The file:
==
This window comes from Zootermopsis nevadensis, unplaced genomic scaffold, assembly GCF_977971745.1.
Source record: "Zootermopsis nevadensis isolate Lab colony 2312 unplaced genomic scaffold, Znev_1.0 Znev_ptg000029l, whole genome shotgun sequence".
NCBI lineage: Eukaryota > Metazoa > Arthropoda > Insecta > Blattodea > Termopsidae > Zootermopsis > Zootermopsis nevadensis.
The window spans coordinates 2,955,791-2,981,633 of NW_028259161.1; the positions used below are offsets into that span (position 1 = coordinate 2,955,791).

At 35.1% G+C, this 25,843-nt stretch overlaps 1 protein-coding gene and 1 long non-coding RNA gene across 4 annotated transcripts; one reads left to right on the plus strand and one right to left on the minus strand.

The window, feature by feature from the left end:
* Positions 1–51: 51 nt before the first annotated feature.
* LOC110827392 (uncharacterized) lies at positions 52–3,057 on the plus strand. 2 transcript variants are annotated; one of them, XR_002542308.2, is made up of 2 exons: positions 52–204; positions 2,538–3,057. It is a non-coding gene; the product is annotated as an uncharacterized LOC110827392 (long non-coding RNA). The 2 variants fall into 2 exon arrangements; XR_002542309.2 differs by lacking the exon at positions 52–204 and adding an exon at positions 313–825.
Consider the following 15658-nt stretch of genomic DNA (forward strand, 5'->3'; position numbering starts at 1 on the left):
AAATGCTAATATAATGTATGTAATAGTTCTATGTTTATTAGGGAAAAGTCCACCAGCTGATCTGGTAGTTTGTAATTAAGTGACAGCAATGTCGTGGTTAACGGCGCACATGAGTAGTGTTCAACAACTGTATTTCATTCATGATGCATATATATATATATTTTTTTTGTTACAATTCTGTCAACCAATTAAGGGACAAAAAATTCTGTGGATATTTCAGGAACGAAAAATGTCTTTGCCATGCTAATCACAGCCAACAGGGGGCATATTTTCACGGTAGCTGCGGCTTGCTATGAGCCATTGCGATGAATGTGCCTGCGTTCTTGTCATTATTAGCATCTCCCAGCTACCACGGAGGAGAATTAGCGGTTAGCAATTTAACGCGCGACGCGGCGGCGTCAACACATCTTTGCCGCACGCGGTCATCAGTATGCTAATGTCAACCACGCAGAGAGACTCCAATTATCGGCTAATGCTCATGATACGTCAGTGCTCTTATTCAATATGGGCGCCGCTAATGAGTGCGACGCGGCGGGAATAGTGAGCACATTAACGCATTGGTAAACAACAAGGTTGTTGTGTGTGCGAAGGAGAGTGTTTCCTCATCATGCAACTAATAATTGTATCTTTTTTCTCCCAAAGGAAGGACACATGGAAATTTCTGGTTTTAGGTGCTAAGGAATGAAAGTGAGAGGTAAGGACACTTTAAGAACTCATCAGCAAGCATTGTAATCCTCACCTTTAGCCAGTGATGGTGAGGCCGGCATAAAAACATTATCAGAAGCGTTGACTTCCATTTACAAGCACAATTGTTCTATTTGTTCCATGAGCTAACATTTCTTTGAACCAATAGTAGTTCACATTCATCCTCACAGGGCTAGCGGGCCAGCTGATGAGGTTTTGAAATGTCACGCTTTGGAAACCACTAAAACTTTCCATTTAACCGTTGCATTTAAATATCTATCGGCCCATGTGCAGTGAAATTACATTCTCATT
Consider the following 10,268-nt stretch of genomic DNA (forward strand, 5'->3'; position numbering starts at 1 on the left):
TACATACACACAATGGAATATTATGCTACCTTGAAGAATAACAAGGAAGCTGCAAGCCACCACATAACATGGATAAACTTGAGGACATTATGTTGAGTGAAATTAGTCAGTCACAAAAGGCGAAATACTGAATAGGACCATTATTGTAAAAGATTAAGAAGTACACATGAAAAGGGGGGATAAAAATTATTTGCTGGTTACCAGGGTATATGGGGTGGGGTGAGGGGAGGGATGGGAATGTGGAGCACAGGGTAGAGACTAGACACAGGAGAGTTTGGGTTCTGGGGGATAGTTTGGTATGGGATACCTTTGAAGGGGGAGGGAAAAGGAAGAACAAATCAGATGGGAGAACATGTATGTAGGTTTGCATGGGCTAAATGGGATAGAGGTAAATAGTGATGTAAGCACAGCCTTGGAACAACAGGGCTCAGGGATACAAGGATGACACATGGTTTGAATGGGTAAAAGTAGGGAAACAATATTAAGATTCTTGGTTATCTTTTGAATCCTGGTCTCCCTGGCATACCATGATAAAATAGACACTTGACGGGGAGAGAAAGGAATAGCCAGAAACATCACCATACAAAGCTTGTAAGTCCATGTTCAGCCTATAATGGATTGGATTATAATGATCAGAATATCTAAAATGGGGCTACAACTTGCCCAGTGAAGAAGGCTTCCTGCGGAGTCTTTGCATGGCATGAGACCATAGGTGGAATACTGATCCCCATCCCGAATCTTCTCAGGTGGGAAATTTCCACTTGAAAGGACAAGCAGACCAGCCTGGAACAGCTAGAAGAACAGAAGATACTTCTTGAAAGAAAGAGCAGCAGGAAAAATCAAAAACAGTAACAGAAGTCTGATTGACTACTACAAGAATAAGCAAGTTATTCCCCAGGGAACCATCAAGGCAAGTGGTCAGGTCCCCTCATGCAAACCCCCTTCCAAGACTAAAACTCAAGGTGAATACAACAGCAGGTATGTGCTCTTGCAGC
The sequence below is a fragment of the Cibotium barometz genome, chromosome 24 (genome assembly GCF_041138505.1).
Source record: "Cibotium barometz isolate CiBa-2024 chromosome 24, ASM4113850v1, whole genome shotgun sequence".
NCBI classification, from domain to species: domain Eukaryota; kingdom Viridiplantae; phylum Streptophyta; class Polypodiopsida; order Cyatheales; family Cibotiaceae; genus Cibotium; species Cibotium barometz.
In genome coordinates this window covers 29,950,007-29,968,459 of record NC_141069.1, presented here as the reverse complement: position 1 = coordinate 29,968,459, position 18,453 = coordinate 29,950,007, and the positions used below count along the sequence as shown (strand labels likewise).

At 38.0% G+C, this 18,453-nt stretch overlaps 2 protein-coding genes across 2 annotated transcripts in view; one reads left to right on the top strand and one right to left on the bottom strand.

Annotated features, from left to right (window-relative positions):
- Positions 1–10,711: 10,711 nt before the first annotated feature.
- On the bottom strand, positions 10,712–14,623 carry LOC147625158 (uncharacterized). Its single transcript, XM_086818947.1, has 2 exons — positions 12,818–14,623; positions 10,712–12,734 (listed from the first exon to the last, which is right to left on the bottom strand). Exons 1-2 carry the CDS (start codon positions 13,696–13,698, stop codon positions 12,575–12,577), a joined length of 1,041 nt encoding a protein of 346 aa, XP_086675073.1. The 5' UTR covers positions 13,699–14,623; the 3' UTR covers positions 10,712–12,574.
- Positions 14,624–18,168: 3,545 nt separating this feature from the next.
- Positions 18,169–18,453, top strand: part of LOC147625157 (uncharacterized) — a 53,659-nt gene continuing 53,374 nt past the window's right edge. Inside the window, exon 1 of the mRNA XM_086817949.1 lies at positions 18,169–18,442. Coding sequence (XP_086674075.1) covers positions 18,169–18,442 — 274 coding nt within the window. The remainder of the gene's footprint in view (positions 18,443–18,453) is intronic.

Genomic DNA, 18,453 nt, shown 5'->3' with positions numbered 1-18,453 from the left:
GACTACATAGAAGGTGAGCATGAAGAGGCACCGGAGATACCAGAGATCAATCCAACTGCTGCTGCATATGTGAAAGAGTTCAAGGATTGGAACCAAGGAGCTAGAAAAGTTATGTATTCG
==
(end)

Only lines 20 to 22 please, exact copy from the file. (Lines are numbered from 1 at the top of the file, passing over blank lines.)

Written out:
- On the bottom strand, positions 10,712–14,623 carry LOC147625158 (uncharacterized). Its single transcript, XM_086818947.1, has 2 exons — positions 12,818–14,623; positions 10,712–12,734 (listed from the first exon to the last, which is right to left on the bottom strand). Exons 1-2 carry the CDS (start codon positions 13,696–13,698, stop codon positions 12,575–12,577), a joined length of 1,041 nt encoding a protein of 346 aa, XP_086675073.1. The 5' UTR covers positions 13,699–14,623; the 3' UTR covers positions 10,712–12,574.
- Positions 14,624–18,168: 3,545 nt separating this feature from the next.
- Positions 18,169–18,453, top strand: part of LOC147625157 (uncharacterized) — a 53,659-nt gene continuing 53,374 nt past the window's right edge. Inside the window, exon 1 of the mRNA XM_086817949.1 lies at positions 18,169–18,442. Coding sequence (XP_086674075.1) covers positions 18,169–18,442 — 274 coding nt within the window. The remainder of the gene's footprint in view (positions 18,443–18,453) is intronic.